Condescending Worm – Part 2

how is it that you even dare to teach
to me of things that I already know
you speak of things that far exceed your reach
and think there is no need for you to grow

I do not need to hear you condescend
that’s why I crushed you down beneath my feet
and ground my heel so that you could not mend
the silence that I hear from you is sweet

I never deigned to teach to you of slime
there was no need to speak of what you knew
for that is where you spent all of your time
in sun, in rain, in snow, in sleet, in dew

oh condescending worm you are a bore
and so I’ll hear you speak to me no more


note: this poem might not be about a worm.


sharing with dVerse for OLN.

and in case you are wondering, yes, there was a Part 1 – posted about a year ago

Chapel Rice

At dVerse, today, the prompt is to write a Pop Sonnet. That is…take a pop song and re-write it as a sonnet. I’ll leave it to my readers to guess which song I used.


A lass doth gather rice from chapel floor
And vainly dreams of her own wedded bliss
Her face is false when she steps out her door
And all her strivings surely go amiss

A vicar scribbles words to speak to none
For there are naught who care to hear his speech
He mendeth clothing at the set of sun
What careth he when hope’s beyond his reach?

Within the church that poor lass met her death
and Vicar spake his words to none but she
Perhaps he thought that he had wasted breath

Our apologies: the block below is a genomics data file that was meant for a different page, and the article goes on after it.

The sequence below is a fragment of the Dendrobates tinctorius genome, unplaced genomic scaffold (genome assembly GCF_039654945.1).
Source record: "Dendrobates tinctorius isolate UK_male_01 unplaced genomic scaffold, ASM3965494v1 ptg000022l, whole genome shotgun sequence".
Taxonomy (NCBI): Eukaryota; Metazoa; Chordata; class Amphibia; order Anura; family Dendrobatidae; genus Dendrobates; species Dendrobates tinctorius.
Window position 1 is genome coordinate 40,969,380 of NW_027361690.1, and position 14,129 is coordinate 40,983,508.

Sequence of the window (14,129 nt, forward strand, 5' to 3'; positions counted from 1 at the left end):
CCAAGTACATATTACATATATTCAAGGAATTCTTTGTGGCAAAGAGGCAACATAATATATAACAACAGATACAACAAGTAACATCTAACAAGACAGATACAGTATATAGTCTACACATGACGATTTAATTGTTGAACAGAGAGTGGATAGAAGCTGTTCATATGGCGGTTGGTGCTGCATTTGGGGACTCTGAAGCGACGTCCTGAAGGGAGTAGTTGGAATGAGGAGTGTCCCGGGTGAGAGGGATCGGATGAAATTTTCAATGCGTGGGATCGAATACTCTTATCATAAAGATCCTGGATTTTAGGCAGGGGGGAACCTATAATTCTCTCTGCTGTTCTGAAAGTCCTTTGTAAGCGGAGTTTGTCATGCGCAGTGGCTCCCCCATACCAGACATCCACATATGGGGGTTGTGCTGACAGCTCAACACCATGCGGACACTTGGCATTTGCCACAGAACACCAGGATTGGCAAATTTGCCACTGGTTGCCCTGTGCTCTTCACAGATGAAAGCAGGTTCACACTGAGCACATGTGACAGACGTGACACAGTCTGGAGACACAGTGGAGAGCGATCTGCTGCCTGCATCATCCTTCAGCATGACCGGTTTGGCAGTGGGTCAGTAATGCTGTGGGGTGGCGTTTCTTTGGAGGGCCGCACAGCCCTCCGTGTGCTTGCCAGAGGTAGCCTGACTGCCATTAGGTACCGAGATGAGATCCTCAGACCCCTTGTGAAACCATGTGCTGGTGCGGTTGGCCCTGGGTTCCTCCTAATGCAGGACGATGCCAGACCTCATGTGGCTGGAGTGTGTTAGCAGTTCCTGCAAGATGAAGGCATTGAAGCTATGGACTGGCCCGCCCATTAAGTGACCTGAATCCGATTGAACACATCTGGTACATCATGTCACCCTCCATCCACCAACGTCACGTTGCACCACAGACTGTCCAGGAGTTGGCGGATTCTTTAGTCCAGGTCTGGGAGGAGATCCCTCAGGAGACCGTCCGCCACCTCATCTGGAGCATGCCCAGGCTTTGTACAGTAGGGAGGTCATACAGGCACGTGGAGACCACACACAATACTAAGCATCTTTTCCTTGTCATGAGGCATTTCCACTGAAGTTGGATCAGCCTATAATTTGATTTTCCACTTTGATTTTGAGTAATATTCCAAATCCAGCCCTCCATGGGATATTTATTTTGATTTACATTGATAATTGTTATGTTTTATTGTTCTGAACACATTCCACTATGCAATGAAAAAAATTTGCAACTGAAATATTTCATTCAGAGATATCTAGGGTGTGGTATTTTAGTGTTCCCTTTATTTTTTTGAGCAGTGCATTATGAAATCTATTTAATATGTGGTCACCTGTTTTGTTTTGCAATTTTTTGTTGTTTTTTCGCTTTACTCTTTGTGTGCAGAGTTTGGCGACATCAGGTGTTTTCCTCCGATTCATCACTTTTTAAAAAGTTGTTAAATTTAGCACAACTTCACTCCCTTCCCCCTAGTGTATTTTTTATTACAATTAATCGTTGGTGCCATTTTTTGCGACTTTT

The only one who heard him preach was he

Why are there those who find they’re all alone
and might they ever hope to find a home?

A Multitude from far across the sea

A multitude from far across the sea
is begging to be lent a helping hand
and asking if we’ll share with them this land
They claim that from their nations they must flee

“They pose a risk, they’re not like you and me,
so send them back into their desert sand
for with them, won’t this country be less grand?”
is what the leader says with pompous glee

with thoughts that they are safe, a nation sleeps
while those who live in torment have to wait
not knowing if they’ll ever have a home
or if their fate is to forever roam
on earth, it seems, that none care of their fate
above, though, heaven trembles as God weeps


a Petrarchan Sonnet for the Daily Post. Prompt word today is tremble

Also sharing this with dVerse OLN

Miss Sophie

Miss Sophie’s favourite colour was the softest springtime green
she loved the scent of flowers and the sounds of marshland frogs
she stayed away from critters, though, like kittens and like dogs
because she had a hate for things that might be less than clean

So daily by the mirror she would primp and she would preen
she never went on dates because she thought that boys were hogs
instead she spent her time perusing cleaning tips on blogs
and thought herself more pretty even than a beauty queen

one day, though, as she combed her hair she noticed she was sad
and realized that the source of this was that she was so vain
“I really must go out,” she thought, “and get myself a bud”
and so she went to find a friend, and though she tried real bad